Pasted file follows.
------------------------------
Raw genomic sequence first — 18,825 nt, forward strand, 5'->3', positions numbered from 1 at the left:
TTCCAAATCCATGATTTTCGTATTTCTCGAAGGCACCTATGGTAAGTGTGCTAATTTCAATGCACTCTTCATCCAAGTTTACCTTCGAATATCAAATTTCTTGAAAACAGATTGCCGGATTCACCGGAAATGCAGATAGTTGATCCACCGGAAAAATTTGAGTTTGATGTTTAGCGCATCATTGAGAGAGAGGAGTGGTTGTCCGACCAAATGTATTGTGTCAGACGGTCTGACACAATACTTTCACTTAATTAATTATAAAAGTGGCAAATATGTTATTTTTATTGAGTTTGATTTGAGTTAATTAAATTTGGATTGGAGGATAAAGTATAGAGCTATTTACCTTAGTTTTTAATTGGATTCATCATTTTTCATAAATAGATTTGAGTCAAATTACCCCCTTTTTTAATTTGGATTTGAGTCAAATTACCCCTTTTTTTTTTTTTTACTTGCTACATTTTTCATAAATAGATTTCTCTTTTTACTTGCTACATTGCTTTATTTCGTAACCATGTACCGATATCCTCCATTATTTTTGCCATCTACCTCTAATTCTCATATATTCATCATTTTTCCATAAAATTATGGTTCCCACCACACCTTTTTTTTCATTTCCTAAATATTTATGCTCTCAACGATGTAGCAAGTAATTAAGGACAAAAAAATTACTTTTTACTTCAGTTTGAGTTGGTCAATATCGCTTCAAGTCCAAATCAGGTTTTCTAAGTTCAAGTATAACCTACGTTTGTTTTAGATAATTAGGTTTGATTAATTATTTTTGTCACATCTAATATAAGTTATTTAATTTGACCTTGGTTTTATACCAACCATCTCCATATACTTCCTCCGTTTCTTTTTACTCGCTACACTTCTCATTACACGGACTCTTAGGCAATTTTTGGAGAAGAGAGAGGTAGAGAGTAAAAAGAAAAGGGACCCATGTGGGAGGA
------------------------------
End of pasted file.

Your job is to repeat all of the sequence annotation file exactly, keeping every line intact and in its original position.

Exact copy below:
Raw genomic sequence first — 18,825 nt, forward strand, 5'->3', positions numbered from 1 at the left:
TTCCAAATCCATGATTTTCGTATTTCTCGAAGGCACCTATGGTAAGTGTGCTAATTTCAATGCACTCTTCATCCAAGTTTACCTTCGAATATCAAATTTCTTGAAAACAGATTGCCGGATTCACCGGAAATGCAGATAGTTGATCCACCGGAAAAATTTGAGTTTGATGTTTAGCGCATCATTGAGAGAGAGGAGTGGTTGTCCGACCAAATGTATTGTGTCAGACGGTCTGACACAATACTTTCACTTAATTAATTATAAAAGTGGCAAATATGTTATTTTTATTGAGTTTGATTTGAGTTAATTAAATTTGGATTGGAGGATAAAGTATAGAGCTATTTACCTTAGTTTTTAATTGGATTCATCATTTTTCATAAATAGATTTGAGTCAAATTACCCCCTTTTTTAATTTGGATTTGAGTCAAATTACCCCTTTTTTTTTTTTTTACTTGCTACATTTTTCATAAATAGATTTCTCTTTTTACTTGCTACATTGCTTTATTTCGTAACCATGTACCGATATCCTCCATTATTTTTGCCATCTACCTCTAATTCTCATATATTCATCATTTTTCCATAAAATTATGGTTCCCACCACACCTTTTTTTTCATTTCCTAAATATTTATGCTCTCAACGATGTAGCAAGTAATTAAGGACAAAAAAATTACTTTTTACTTCAGTTTGAGTTGGTCAATATCGCTTCAAGTCCAAATCAGGTTTTCTAAGTTCAAGTATAACCTACGTTTGTTTTAGATAATTAGGTTTGATTAATTATTTTTGTCACATCTAATATAAGTTATTTAATTTGACCTTGGTTTTATACCAACCATCTCCATATACTTCCTCCGTTTCTTTTTACTCGCTACACTTCTCATTACACGGACTCTTAGGCAATTTTTGGAGAAGAGAGAGGTAGAGAGTAAAAAGAAAAGGGACCCATGTGGGAGGA